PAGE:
So, the cumulative risk reduction is about 50% for getting shingles and 60% for getting post-herpetic neuralgia, which sounds great, but what does that really mean for the person getting the shot. After all, if you wore a metal helmet around all the time, it might reduce your risk of getting killed by a meteorite by 50%, but the risk of getting hit my a meteorite is so small in the first place (less than 1 in 5 billion/year) that it’s not worth the trouble to wear the helmet.
In the study, the annual risk of getting shingles in seniors was 1.1% without a vaccine and 0.54% with the shot, meaning 0.57% of the people who get the vaccine will avoid shingles because of it. Put another way, if 175 people got the vaccine 1 person wouldn’t get shingles because of it. Usually, shingles is a temporary annoyance (about 1 in 8 seniors getting shingles will get post-herpetic neuralgia), so 175 shots and $38,500 (around $220/shot) seems like a lot to prevent 1 case of shingles. But wait! The shot gives similar protection for about 5 years, so we have to amortize that cost over 5 years: 35 shots and $7,700 to prevent 1 case of shingles.
However, post-herpetic neuralgia can be quite devastating, so what does it cost to prevent that? The risk in seniors is about 0.14% per year and goes down to 0.046% with the shot, so 0.09% of those who get the shot will avoid post-herpetic neuralgia each year. That’s 1087 shots, but spread over 5 years it’s only 217 shots to prevent 1 case of post-herpetic neuralgia at a cost of around $48,000. Compare that to the risk if avoiding a second heart attack by taking a statin: 50 people taking it for 5 years to prevent 1 heart attack at a cost of (say $20/month on the cheap end: $1200/person x50 people) $60,000.
What does all this mean to you? If you are a senior and get a shingles shot (for about $220), you have a 1 in 35 chance it will prevent you from getting shingles over the next 5 years and a 1 in 217 chance it will prevent you from getting post-herpetic neuralgia in the next 5 years. Better odds than wearing a meteor-protecting helmet (everyone on the planet would have to wear one for a few years to prevent 1 death from meteor), but still something to think about.
Also, note that having shingles is at least as effective at preventing future episodes of shingles as the vaccine is, so no need to get the vaccine if you’ve had shingles within the past five years.
Finally, understand that this is only looking at the simplest to measure outcome of the vaccine and monetary costs associated with it. Costs from side effects haven’t been discussed. Whatever immune dysregulation may occur from this vaccine is not only difficult to measure (it isn’t going to happen right away so would be hard to connect with the event of being vaccinated), but actively hidden (any reaction severe enough do trigger a lawsuit and prompt enough to implicate a vaccine bypasses the normal court system and goes to a special vaccine court, where all outcomes are kept secret, so there is no record of how much of a problem there is from any vaccine).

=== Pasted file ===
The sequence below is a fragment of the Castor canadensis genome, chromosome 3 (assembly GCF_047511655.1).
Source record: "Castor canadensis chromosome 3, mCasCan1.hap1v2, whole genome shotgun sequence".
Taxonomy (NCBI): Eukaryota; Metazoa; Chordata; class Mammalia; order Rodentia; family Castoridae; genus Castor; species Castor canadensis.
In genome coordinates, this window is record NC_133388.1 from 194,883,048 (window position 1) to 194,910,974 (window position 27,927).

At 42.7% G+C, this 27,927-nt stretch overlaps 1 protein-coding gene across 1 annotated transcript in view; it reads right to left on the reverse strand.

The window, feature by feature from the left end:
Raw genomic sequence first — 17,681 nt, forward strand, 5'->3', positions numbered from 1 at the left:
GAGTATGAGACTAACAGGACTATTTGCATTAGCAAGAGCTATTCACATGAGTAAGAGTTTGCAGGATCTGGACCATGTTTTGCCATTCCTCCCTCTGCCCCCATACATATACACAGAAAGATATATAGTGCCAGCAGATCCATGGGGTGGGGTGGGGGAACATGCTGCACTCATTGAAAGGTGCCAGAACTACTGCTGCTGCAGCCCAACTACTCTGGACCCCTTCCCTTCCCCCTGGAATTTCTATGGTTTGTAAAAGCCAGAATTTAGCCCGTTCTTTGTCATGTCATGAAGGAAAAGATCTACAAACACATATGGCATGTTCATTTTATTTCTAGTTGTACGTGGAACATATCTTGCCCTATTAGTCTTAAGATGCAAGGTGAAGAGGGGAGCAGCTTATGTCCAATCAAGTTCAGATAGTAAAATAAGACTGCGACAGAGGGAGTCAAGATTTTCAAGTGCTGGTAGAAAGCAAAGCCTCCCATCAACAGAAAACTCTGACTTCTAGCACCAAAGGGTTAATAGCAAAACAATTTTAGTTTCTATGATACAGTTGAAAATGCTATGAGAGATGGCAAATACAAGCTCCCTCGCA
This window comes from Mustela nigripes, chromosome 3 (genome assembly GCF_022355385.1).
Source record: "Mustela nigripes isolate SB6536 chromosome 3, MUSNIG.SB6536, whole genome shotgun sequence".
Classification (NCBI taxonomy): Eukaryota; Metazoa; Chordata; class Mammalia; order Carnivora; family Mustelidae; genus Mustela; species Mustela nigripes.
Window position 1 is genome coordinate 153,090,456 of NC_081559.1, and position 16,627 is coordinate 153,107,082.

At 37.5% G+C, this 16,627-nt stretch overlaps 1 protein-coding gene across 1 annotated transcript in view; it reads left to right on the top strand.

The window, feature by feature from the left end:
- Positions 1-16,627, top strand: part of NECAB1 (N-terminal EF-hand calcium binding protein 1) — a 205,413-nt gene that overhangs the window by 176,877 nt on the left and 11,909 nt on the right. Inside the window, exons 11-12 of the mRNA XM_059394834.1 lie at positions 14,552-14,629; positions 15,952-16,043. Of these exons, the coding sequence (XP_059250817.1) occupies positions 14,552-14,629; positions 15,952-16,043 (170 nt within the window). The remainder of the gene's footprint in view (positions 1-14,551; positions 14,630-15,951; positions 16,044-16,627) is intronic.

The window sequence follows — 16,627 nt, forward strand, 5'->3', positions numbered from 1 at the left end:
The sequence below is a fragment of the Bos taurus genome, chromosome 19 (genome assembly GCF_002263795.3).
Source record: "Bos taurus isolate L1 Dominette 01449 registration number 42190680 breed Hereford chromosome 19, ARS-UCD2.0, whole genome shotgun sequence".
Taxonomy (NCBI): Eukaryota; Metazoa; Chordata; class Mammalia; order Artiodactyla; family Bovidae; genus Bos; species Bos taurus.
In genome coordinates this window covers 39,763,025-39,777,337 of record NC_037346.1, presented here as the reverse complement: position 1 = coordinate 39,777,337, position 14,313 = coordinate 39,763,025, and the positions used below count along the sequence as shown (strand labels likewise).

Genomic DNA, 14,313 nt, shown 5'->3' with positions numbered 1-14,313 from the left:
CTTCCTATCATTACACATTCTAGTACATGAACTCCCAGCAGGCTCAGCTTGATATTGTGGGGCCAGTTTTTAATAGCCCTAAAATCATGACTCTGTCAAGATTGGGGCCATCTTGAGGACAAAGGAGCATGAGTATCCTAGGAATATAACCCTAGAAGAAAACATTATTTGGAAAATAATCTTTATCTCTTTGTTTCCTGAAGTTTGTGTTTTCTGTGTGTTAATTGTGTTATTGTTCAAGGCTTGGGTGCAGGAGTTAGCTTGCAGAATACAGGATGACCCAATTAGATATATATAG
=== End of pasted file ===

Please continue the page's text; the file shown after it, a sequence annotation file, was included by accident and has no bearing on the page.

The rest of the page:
Time will tell.

Recently, I had a new patient who had been inappropriately placed on Fosamax (a bisphosphonate) for a bone density that just barely edged into the osteopenia range. She didn’t like being on it and persuaded her doctor to take her off it after 5 years. Recently, another doctor put her back on it (after 8 years off) because her bone density was about the same (i.e. still osteopenia).
Now, I know that 15 years ago, Fosamax was new and the
drug reps were pushing it hard and everyone thought it was the bee’s knees, so it’s understandable (but not justifiable) for her doctor to have placed her on Fosamax then. Now, however, it’s generic so there’s no drug rep pushing the medication, so why would a physician be prescribing it inappropriately?
Well, despite my
pointing out that this is poor practice by the evidence five years ago, an article on the current evidence of these medications’ lack of benefit with long term use only came out today after FDA presentations about the lack of efficacy.
The risks have been continually underplayed: osteonecrosis of the jaw and atypical fractures. Both of these, like most side effects, are dramatically under-reported. An oral surgeon isn’t going to want it getting out that a patient got osteonecrosis of the jaw, so is going to avoid working on people with risk and downplay what does happen. Meanwhile, atypical fractures aren’t going to get reported simply because the people seeing them (mostly ER docs) are too busy and are just trying to get the patient better. So, the true incidence of these risks is probably dramatically higher than what is reported in the literature.
It’s unfortunate that the real data on risks and lack of benefit of these medications only comes out once the medication goes off patent. We see the same with the PPIs (Prilosec, Nexium, etc): nutritional docs have been pointing out the risks for years, but now that they are off patent, the risks of pneumonia, bone loss, and small intestine bacterial overgrowth are starting to trickle out into the mainstream press.
Could it be that media corporations are hesitant to bite the hand that feeds them? Ever since direct-to-consumer drug advertising started, those advertising dollars have bought silence from the news outlets in addition to interest from patients. Perhaps the for-profit media is only willing to speak ill of a drug once it’s gone generic and the profits have already dried up.

HBOT for Horses

Last monday there was an article in the New York Times on using alternative therapies for treating racehorses. Among the treatments discussed was hyperbaric oxygen for healing up muscles better and faster.